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Maritime Reporter and Engenering News White Papers
Published: Jul 2015
  • Jim Kovanda
    • Jim Kovanda
    • Company: Vice President
  • Marine Fuels & Lubricants

VGP Compliance: How the Latest EPA Marine Lubricant Requirements Affect You

The National Oceanic and Atmospheric Administration (NOAA) estimates that more than 700 million gallons of petroleum enter the environment each year, more than half of which is due to irresponsible discharges and illegal disposal. Oil leakage from stern tubes, once considered a part of normal operational consumption of oil by ocean-going vessels, has become an issue of concern and is now considered oil pollution.

The National Oceanic and Atmospheric Administration (NOAA) estimates that more than 700 million gallons of petroleum enter the environment each year, more than half of which is due to irresponsible discharges and illegal disposal. Oil leakage from stern tubes, once considered a part of normal operational consumption of oil by ocean-going vessels, has become an issue of concern and is now considered oil pollution.

In its document EPA 800-R11-002, November 2011, the U.S. Environmental Protection Agency (EPA) references a 2010 study that estimated stern tube leakages and operational discharges of lubricant oils within the world’s 4,708 ports and harbors total 36.9 to 61 million liters (9.7 to 16.1 million gallons) of lubricant oil annually!

In addition to spills and stern tube leakage, continuous low-level discharges are produced by other vessel systems during vessel operations in port. Both deck machinery and submerged equipment can contribute. However systems located below the waterline are a particular problem. Stern tubes and other submerged systems are pressurized to prevent seawater from entering the oil system where it could compromise lubrication effectiveness and equipment reliability. As these systems operate, oil naturally flows into the sea. In this paper we will discuss:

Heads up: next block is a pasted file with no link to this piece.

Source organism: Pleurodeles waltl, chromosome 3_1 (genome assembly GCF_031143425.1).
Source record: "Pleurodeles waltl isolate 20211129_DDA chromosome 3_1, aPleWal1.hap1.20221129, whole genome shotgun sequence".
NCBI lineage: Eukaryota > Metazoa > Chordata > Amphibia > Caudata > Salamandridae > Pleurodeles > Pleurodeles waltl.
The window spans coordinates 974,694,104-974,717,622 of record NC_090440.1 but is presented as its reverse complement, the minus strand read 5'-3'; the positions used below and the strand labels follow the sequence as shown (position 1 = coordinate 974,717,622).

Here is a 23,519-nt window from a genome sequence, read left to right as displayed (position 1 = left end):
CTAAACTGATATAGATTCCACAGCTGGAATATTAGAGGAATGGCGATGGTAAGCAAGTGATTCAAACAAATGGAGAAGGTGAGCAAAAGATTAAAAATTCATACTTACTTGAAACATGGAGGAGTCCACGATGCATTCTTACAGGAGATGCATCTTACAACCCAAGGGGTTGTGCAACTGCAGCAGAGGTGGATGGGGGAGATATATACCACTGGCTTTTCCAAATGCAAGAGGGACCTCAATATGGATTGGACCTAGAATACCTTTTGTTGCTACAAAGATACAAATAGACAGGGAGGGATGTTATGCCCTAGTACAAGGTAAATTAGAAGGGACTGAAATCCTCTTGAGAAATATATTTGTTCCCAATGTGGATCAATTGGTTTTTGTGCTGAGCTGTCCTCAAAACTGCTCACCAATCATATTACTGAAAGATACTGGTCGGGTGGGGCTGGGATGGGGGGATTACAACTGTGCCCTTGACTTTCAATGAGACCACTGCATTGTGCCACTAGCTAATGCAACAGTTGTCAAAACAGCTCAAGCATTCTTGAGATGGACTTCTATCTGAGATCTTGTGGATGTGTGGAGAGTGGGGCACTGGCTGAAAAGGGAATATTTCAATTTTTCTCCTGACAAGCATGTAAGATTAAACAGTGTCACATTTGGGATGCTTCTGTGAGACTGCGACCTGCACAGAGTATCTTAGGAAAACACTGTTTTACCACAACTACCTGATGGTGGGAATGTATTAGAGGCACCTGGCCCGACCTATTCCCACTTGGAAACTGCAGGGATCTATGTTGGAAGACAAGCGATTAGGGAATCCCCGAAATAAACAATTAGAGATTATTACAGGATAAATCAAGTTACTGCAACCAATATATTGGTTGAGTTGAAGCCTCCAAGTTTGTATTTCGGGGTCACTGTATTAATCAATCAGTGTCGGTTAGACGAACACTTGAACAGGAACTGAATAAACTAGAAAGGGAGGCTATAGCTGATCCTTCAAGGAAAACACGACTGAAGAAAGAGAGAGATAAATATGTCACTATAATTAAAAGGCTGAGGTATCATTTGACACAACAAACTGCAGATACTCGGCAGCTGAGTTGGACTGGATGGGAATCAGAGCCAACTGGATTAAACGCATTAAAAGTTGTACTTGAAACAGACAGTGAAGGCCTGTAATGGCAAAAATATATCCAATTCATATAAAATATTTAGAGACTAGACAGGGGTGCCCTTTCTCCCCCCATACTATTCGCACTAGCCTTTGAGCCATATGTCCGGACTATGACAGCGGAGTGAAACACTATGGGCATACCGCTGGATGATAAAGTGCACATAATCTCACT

• The impact of today’s EPA regulations on the use of traditional mineral oil marine lubricants.
  • Critical lubricant performance requirements in oil-to-sea interface applications.
  • The ability of products classified by the EPA as environmentally acceptable lubricants (EALs) to meet those requirements.

New EPA Vessel General Permit Regulations

In 2013, the EPA took action to minimize the adverse impact of lubricant discharges on the aquatic environment with its updated Vessel General Permit for Discharges Incidental to the Normal Operation of Vessels (VGP). The EPA VGP provides vessels with “authorization to discharge under the national pollutant discharge elimination system” in compliance with provisions of the U.S. EPA Clean Water Act (CWA).

Under the new VGP regulations, effective December 19, 2013, new vessels 79 feet or longer must use EPA-recognized Environmentally Acceptable Lubricants (EALs) in all oil-to-sea interface applications. Vessels constructed before that date will have to replace mineral oil or other lubricants and adopt EALs in all oil-to-sea interfaces unless technically infeasible.

EAL Selection Criteria

The 2013 EPA VGP requirements mean, to legally operate in U.S. waters, any deep draft vessel — as well as workboats and other craft covered by the regulations — must replace traditional mineral oil or other non-compliant lubricants with an EPA-defined environmentally acceptable lubricant in oil-to-sea interface applications. Even products described more generally as “environmentally friendly lubricants” must be converted if they do not meet the EPA EAL requirements.

While VGP requirements have changed, marine industry needs for protection and performance have not. Vessel operators must identify compliant lubricant solutions that deliver the same (or better) performance and reliability as traditional lubricants for equipment operating with an oil-to-sea interface.

EPA Environmentally Acceptable Lubricants